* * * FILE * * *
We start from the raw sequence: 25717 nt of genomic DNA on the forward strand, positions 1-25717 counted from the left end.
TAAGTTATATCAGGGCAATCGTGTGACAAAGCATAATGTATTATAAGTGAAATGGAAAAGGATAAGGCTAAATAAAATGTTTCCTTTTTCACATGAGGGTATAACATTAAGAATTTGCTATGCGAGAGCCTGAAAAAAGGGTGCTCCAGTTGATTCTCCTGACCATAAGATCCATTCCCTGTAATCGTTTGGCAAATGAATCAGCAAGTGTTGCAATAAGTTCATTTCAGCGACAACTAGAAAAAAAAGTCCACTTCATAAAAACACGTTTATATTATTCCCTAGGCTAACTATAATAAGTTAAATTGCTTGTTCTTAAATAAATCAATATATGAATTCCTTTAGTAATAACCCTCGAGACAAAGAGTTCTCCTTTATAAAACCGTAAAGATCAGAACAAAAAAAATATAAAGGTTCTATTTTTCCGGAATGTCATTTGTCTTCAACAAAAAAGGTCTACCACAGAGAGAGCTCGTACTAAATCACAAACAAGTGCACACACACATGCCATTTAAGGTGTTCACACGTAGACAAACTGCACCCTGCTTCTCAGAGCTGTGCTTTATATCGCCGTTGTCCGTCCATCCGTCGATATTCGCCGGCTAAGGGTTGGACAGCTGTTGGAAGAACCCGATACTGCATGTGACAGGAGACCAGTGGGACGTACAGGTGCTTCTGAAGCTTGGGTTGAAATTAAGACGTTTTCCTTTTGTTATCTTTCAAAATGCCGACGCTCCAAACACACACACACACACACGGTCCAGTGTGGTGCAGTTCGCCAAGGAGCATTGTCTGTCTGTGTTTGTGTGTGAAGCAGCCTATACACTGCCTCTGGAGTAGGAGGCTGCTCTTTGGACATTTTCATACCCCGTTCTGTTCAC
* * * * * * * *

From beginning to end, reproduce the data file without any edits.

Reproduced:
We start from the raw sequence: 25717 nt of genomic DNA on the forward strand, positions 1-25717 counted from the left end.
TAAGTTATATCAGGGCAATCGTGTGACAAAGCATAATGTATTATAAGTGAAATGGAAAAGGATAAGGCTAAATAAAATGTTTCCTTTTTCACATGAGGGTATAACATTAAGAATTTGCTATGCGAGAGCCTGAAAAAAGGGTGCTCCAGTTGATTCTCCTGACCATAAGATCCATTCCCTGTAATCGTTTGGCAAATGAATCAGCAAGTGTTGCAATAAGTTCATTTCAGCGACAACTAGAAAAAAAAGTCCACTTCATAAAAACACGTTTATATTATTCCCTAGGCTAACTATAATAAGTTAAATTGCTTGTTCTTAAATAAATCAATATATGAATTCCTTTAGTAATAACCCTCGAGACAAAGAGTTCTCCTTTATAAAACCGTAAAGATCAGAACAAAAAAAATATAAAGGTTCTATTTTTCCGGAATGTCATTTGTCTTCAACAAAAAAGGTCTACCACAGAGAGAGCTCGTACTAAATCACAAACAAGTGCACACACACATGCCATTTAAGGTGTTCACACGTAGACAAACTGCACCCTGCTTCTCAGAGCTGTGCTTTATATCGCCGTTGTCCGTCCATCCGTCGATATTCGCCGGCTAAGGGTTGGACAGCTGTTGGAAGAACCCGATACTGCATGTGACAGGAGACCAGTGGGACGTACAGGTGCTTCTGAAGCTTGGGTTGAAATTAAGACGTTTTCCTTTTGTTATCTTTCAAAATGCCGACGCTCCAAACACACACACACACACACGGTCCAGTGTGGTGCAGTTCGCCAAGGAGCATTGTCTGTCTGTGTTTGTGTGTGAAGCAGCCTATACACTGCCTCTGGAGTAGGAGGCTGCTCTTTGGACATTTTCATACCCCGTTCTGTTCAC